Puppeteers Gwendolyn Warnock and Peter Russo in Baby Universe. Photo by Jim Baldassare.
BOTTOM LINE: The best post-apocalyptic puppet show you probably haven’t heard about and need to see.
Look at the picture above. You see that black thing with all the white dots on it? That is a baby universe. Sounds strange, I know, but it is actually quite sensical. Basic astrophysics tells us that the universe is constantly expanding. So is a baby universe, thus setting the stage for a brilliant puppet show that is probably off many people’s radar.
Earth is a post-apocalyptic wasteland. The sun is dying and human life has retreated to its last structure. In order to survive, man has learned how to recreate tiny universes that hopefully will expand enough to create a new earth which man can repopulate. But the experiments have been failing, and the baby universes have been dying off -- none have been able to fulfill what they are bred to do. In order to raise these baby universes, nun-like women take on the responsibility. A mother-child relationship is formed and the universe grows from a tiny ball into, well, something much bigger. This entire time the baby universe has a living, breathing personality that interacts with the humans and other creatures. It acts like a growing child and the magic of puppetry works well as a theatrical conceit for the story.
I know it may sound a little out there, but the show pulls through quite successfully. All the details are very well executed. Baby Universe reminded me of Jim Henson’s movies The Dark Crystal and Labyrinth from the 1980s. The concept may be high fantasy (or in this case science fiction) but the story is relatable and easy to get sucked into. In a lot of ways it also reminded me of The Matrix or Minority Report where science fiction premises are enjoyable and surprisingly easy to buy.
The success of the show has to be credited to excellent acting and skilled puppetry. I’ve never seen anything like it. Billed as “a puppet odyssey,” the puppets are truly the stars of the show. Each puppet is impressive, unique and memorable. The villainous Moon puppet is creepy and also makes a strong visual reveal. The direction smartly teases the audience while slowly exposing what is to come. The human puppets, on the other hand, have their own lives. There is a desperation -- they need the baby universe project to succeed. The puppets convey a range of emotions effectively.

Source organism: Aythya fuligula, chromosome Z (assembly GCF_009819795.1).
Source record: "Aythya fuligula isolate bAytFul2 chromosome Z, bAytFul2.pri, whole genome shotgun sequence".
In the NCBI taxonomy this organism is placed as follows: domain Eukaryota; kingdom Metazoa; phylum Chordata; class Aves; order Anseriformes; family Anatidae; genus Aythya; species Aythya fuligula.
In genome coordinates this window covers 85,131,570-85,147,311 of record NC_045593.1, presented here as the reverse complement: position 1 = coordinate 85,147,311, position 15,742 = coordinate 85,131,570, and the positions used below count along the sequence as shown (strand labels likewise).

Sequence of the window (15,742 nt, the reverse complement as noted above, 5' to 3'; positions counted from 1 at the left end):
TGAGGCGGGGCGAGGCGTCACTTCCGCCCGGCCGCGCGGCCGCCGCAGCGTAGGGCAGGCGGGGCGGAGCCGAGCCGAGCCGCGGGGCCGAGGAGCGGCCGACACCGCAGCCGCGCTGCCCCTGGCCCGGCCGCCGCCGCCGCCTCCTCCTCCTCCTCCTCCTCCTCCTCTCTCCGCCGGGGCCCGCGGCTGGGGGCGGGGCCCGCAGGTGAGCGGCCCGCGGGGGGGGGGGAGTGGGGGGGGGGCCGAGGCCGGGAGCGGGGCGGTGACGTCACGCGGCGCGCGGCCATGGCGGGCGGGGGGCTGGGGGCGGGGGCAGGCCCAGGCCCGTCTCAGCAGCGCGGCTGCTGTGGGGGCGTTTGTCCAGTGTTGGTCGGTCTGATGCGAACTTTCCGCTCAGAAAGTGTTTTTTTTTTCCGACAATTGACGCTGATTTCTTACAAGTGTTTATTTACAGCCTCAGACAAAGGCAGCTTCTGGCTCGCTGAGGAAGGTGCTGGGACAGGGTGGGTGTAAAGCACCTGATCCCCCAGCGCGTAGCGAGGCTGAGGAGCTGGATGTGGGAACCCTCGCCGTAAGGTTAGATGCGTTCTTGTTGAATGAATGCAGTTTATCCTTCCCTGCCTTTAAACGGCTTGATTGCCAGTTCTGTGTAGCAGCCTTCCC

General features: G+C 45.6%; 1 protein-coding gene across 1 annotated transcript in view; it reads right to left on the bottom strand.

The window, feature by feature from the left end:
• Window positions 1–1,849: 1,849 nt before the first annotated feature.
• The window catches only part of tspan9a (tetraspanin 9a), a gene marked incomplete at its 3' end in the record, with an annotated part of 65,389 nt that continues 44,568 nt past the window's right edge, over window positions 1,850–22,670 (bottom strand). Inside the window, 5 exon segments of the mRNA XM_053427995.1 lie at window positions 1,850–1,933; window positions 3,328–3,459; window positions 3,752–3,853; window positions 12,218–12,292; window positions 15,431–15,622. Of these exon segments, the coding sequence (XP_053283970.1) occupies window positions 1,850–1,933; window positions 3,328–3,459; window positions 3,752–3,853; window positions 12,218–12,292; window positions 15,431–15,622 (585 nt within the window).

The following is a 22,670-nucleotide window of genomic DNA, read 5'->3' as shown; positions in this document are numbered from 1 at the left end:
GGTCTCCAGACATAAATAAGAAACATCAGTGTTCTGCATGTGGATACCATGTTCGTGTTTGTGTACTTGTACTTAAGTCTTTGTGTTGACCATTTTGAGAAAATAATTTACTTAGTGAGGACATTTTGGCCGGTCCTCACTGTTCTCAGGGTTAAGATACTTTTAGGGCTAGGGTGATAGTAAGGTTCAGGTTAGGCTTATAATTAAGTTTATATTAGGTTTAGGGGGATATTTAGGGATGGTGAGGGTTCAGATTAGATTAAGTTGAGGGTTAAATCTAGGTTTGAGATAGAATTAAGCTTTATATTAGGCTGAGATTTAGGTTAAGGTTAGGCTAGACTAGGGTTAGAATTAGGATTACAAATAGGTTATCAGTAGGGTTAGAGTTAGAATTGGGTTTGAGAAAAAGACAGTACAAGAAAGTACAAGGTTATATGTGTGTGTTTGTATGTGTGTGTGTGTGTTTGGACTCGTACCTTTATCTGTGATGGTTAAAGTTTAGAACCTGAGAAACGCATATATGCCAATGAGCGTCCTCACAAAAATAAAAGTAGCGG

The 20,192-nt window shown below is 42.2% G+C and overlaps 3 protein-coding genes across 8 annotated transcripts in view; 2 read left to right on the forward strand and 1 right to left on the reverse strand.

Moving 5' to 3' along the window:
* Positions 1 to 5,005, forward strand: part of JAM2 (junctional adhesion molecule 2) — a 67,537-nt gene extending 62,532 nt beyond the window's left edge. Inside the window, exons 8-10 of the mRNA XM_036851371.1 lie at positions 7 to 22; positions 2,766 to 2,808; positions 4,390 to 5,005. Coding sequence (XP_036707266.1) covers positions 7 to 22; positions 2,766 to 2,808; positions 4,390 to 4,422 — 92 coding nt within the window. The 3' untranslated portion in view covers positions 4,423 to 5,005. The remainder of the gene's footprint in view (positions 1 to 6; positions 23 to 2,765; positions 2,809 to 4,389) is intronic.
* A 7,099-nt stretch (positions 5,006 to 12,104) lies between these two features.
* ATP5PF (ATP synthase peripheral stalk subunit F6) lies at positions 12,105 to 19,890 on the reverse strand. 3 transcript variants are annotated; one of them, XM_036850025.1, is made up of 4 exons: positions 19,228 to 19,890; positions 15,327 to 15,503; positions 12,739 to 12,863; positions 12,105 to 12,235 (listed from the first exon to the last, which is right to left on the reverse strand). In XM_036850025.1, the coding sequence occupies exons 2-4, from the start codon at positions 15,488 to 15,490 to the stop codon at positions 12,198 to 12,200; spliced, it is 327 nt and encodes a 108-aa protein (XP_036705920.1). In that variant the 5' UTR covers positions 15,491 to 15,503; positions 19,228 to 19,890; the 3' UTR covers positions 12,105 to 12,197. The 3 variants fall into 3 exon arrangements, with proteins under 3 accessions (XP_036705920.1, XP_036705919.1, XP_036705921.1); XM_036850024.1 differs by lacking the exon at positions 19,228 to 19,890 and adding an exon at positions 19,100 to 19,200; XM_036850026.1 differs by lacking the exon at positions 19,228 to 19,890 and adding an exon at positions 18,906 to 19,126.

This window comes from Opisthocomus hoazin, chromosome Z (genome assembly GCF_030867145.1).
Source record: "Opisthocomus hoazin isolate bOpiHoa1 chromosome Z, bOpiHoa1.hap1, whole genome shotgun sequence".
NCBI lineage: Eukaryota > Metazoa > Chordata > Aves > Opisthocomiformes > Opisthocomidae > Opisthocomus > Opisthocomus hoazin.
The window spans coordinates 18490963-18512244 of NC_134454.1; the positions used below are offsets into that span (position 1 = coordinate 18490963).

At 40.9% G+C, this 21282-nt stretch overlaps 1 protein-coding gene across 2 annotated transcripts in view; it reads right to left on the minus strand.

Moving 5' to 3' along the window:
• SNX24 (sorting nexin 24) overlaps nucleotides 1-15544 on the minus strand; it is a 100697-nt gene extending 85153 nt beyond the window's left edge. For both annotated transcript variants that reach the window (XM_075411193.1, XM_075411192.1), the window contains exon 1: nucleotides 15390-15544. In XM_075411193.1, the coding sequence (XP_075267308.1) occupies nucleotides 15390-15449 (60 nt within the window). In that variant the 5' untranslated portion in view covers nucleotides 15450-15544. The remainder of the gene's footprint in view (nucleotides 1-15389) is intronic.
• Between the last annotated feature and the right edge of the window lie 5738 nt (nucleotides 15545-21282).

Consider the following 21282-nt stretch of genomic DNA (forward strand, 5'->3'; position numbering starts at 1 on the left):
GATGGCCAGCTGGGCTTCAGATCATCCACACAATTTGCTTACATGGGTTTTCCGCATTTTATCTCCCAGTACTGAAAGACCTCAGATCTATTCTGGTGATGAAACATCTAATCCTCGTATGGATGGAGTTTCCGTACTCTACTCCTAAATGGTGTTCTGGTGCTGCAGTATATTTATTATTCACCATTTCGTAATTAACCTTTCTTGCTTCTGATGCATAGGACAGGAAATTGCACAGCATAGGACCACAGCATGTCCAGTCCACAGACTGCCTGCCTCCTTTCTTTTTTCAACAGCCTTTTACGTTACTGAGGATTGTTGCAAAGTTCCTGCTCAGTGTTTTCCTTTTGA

In telling this story, there are extremely creative design choices utilized that explore all the different avenues of puppetry and visual storytelling including tricks of scale, explorations with light and effective set design (very simple, but used creatively). The use of light is well-executed. The world is bleak and dark, except for explosions, rays of light, a chase scene involving silhouettes and a momentary flood of light, all accenting the mood of the story.
My biggest concern is that this show comes and goes without much of an audience. The Baruch theater space is modern and large and Baby Universe is deserving of numerous filled seats. I’d recommend it to tweens and teenagers as well as adults (really any child who can handle some science fiction, for that matter). Fans of the Muppets and Jim Henson should certainly check it out (The Jim Henson Foundation is a sponsor, by the way).
And if you arrive a little early, you’ll have the chance to meet a robot Stephen Hawking in the lobby. My conversation with Robot Hawking was a welcomed highlight to the evening.
(Baby Universe plays at Baruch Performing Arts Center, 55 Lexington Ave between at 25th street, through January 8, 2010. Performances are Wednesdays through Saturdays at 8pm and Sundays at 2pm & 7pm. There will be additional performances Tuesday, December 21st and 28th at 8pm, Friday, January 7th at 2pm and 8pm, Saturday, January 8th at 11am, 8pm and 10pm, and Sunday, January 9th at 11am. There will be no performances December 24th, 25th, 26th, 31st and January 1st & 2nd. Tickets are $30 or $20 for students and seniors. Tickets are are available at theatermania.com or by calling 212.352.3101.)